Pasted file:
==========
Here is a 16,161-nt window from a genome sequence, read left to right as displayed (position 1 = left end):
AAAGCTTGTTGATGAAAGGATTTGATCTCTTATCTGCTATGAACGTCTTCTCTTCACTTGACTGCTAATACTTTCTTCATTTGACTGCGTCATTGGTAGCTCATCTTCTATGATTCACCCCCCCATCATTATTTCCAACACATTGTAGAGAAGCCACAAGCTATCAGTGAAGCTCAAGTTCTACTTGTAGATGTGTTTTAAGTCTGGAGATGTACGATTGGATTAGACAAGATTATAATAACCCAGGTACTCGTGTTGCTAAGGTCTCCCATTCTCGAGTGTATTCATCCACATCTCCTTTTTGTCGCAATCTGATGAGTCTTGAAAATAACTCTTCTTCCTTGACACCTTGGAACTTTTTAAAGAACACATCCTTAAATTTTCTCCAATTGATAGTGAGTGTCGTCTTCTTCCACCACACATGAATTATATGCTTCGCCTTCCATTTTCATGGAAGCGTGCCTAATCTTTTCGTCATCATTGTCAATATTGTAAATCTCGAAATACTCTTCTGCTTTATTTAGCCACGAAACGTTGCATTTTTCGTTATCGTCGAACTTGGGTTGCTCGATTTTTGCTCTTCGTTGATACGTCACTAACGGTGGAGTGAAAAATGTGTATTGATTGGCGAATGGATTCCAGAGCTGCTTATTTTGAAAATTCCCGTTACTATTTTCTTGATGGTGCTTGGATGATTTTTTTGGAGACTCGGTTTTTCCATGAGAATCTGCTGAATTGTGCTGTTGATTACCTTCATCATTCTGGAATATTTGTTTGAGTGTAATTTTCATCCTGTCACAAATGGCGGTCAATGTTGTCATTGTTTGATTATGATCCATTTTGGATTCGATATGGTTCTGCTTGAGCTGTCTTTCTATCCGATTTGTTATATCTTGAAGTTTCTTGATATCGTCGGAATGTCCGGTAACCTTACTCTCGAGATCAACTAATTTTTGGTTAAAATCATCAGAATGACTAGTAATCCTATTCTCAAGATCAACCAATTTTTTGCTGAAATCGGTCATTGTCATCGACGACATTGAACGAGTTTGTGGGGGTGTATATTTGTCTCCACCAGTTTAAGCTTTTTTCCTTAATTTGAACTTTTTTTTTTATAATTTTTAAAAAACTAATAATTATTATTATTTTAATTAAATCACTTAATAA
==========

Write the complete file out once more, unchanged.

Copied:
Here is a 16,161-nt window from a genome sequence, read left to right as displayed (position 1 = left end):
AAAGCTTGTTGATGAAAGGATTTGATCTCTTATCTGCTATGAACGTCTTCTCTTCACTTGACTGCTAATACTTTCTTCATTTGACTGCGTCATTGGTAGCTCATCTTCTATGATTCACCCCCCCATCATTATTTCCAACACATTGTAGAGAAGCCACAAGCTATCAGTGAAGCTCAAGTTCTACTTGTAGATGTGTTTTAAGTCTGGAGATGTACGATTGGATTAGACAAGATTATAATAACCCAGGTACTCGTGTTGCTAAGGTCTCCCATTCTCGAGTGTATTCATCCACATCTCCTTTTTGTCGCAATCTGATGAGTCTTGAAAATAACTCTTCTTCCTTGACACCTTGGAACTTTTTAAAGAACACATCCTTAAATTTTCTCCAATTGATAGTGAGTGTCGTCTTCTTCCACCACACATGAATTATATGCTTCGCCTTCCATTTTCATGGAAGCGTGCCTAATCTTTTCGTCATCATTGTCAATATTGTAAATCTCGAAATACTCTTCTGCTTTATTTAGCCACGAAACGTTGCATTTTTCGTTATCGTCGAACTTGGGTTGCTCGATTTTTGCTCTTCGTTGATACGTCACTAACGGTGGAGTGAAAAATGTGTATTGATTGGCGAATGGATTCCAGAGCTGCTTATTTTGAAAATTCCCGTTACTATTTTCTTGATGGTGCTTGGATGATTTTTTTGGAGACTCGGTTTTTCCATGAGAATCTGCTGAATTGTGCTGTTGATTACCTTCATCATTCTGGAATATTTGTTTGAGTGTAATTTTCATCCTGTCACAAATGGCGGTCAATGTTGTCATTGTTTGATTATGATCCATTTTGGATTCGATATGGTTCTGCTTGAGCTGTCTTTCTATCCGATTTGTTATATCTTGAAGTTTCTTGATATCGTCGGAATGTCCGGTAACCTTACTCTCGAGATCAACTAATTTTTGGTTAAAATCATCAGAATGACTAGTAATCCTATTCTCAAGATCAACCAATTTTTTGCTGAAATCGGTCATTGTCATCGACGACATTGAACGAGTTTGTGGGGGTGTATATTTGTCTCCACCAGTTTAAGCTTTTTTCCTTAATTTGAACTTTTTTTTTTATAATTTTTAAAAAACTAATAATTATTATTATTTTAATTAAATCACTTAATAA